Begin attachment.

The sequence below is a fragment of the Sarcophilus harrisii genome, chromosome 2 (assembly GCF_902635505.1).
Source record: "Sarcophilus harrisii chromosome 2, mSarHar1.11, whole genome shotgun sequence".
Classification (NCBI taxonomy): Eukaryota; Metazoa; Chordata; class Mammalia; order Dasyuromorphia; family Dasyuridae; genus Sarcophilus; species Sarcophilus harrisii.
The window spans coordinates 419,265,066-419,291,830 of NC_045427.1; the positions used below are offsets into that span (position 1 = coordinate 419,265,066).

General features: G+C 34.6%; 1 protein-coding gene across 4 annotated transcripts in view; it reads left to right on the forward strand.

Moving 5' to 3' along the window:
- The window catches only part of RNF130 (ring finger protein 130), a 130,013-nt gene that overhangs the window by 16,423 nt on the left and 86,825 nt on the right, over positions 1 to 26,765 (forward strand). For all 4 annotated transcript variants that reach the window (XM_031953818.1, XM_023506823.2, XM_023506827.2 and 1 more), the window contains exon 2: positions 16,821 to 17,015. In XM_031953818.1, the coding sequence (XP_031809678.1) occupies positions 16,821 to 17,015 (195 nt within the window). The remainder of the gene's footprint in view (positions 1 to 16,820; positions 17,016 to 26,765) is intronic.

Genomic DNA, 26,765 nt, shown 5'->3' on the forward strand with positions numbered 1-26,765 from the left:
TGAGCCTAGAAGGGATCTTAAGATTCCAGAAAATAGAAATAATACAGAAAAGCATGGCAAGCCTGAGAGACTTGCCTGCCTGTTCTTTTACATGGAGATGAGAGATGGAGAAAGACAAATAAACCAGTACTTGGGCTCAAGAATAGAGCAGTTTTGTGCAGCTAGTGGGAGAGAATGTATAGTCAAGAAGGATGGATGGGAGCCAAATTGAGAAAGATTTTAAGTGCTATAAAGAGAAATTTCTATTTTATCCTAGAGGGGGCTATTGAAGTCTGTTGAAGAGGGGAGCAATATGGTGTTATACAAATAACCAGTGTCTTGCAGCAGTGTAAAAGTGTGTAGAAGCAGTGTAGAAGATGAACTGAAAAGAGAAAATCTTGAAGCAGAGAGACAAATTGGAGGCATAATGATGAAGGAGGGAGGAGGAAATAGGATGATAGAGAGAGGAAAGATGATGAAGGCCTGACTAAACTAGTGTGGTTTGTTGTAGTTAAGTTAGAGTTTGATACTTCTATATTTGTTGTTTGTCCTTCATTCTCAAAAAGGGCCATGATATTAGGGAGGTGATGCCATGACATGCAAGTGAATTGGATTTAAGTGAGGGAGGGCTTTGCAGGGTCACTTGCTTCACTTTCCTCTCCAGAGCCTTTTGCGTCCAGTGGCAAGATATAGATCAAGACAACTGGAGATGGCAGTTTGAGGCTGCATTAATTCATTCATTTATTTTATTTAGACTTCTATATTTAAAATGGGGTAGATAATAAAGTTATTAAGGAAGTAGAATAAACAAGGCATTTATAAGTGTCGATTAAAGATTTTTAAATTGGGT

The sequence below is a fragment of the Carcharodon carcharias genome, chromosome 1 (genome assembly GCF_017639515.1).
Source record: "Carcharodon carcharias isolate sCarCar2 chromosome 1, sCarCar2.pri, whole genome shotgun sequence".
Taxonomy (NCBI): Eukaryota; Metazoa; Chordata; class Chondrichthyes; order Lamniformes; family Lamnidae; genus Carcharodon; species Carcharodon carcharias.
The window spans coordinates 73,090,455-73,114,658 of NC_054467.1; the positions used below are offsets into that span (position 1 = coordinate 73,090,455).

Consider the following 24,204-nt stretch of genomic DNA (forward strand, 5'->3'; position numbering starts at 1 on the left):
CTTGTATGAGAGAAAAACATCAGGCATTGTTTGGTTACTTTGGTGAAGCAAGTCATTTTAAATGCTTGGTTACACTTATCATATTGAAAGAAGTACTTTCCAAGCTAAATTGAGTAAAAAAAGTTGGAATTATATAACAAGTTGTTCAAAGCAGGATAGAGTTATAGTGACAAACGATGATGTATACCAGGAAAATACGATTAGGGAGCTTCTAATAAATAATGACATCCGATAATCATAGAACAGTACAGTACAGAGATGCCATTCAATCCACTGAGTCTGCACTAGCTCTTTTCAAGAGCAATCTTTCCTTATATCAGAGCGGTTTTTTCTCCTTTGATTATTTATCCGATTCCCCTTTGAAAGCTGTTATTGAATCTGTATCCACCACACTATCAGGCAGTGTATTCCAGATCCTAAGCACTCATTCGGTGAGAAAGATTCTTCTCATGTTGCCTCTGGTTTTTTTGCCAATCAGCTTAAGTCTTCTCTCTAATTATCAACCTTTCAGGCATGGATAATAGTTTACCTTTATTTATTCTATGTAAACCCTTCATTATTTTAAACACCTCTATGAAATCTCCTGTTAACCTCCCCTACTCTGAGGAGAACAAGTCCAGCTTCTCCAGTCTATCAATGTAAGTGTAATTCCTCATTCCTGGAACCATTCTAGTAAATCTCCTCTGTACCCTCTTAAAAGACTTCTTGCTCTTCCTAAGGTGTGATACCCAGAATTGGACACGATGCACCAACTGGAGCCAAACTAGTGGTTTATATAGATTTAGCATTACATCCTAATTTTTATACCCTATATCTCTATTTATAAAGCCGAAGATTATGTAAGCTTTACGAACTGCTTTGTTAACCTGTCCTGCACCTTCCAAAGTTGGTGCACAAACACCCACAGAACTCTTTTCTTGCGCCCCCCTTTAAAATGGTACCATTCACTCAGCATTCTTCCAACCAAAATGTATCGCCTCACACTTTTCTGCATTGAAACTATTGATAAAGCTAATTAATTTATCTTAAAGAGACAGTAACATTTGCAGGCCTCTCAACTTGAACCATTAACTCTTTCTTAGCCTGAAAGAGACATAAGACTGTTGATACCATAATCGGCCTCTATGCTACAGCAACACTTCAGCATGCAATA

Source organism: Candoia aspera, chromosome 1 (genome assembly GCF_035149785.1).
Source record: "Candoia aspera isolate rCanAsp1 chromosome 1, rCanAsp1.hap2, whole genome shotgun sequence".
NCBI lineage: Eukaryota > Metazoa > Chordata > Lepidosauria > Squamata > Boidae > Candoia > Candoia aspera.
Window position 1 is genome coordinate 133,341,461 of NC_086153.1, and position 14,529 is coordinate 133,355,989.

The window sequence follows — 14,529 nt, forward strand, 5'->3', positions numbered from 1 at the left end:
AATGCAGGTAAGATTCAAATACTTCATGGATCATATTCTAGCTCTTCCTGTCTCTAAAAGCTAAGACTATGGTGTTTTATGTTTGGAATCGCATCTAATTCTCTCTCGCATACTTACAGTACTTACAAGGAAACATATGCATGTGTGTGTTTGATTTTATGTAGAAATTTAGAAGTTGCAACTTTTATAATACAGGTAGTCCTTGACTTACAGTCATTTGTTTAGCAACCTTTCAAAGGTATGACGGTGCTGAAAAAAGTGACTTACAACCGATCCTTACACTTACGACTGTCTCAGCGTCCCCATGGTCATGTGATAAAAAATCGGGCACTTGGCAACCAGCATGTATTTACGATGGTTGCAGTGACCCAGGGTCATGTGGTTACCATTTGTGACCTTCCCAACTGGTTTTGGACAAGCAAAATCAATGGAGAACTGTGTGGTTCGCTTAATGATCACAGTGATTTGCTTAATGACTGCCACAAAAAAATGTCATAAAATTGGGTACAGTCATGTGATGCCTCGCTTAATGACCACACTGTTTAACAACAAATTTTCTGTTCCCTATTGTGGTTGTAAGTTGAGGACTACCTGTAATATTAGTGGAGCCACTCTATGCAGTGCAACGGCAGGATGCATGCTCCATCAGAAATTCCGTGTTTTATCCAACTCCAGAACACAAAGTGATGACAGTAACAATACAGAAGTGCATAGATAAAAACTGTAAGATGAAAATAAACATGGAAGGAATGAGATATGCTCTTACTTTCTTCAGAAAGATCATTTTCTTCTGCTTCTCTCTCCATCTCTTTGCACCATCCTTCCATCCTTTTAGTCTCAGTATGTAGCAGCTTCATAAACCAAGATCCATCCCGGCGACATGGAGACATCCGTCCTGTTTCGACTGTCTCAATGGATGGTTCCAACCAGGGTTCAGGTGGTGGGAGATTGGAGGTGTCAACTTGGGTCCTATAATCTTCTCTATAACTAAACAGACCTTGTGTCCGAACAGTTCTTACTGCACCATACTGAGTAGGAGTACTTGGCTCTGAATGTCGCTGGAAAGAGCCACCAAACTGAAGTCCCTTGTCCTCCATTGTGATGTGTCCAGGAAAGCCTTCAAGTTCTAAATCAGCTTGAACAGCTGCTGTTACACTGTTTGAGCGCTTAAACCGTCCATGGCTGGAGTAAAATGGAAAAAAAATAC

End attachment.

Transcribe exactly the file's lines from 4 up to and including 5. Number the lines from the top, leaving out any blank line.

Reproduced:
The window spans coordinates 419,265,066-419,291,830 of NC_045427.1; the positions used below are offsets into that span (position 1 = coordinate 419,265,066).

General features: G+C 34.6%; 1 protein-coding gene across 4 annotated transcripts in view; it reads left to right on the forward strand.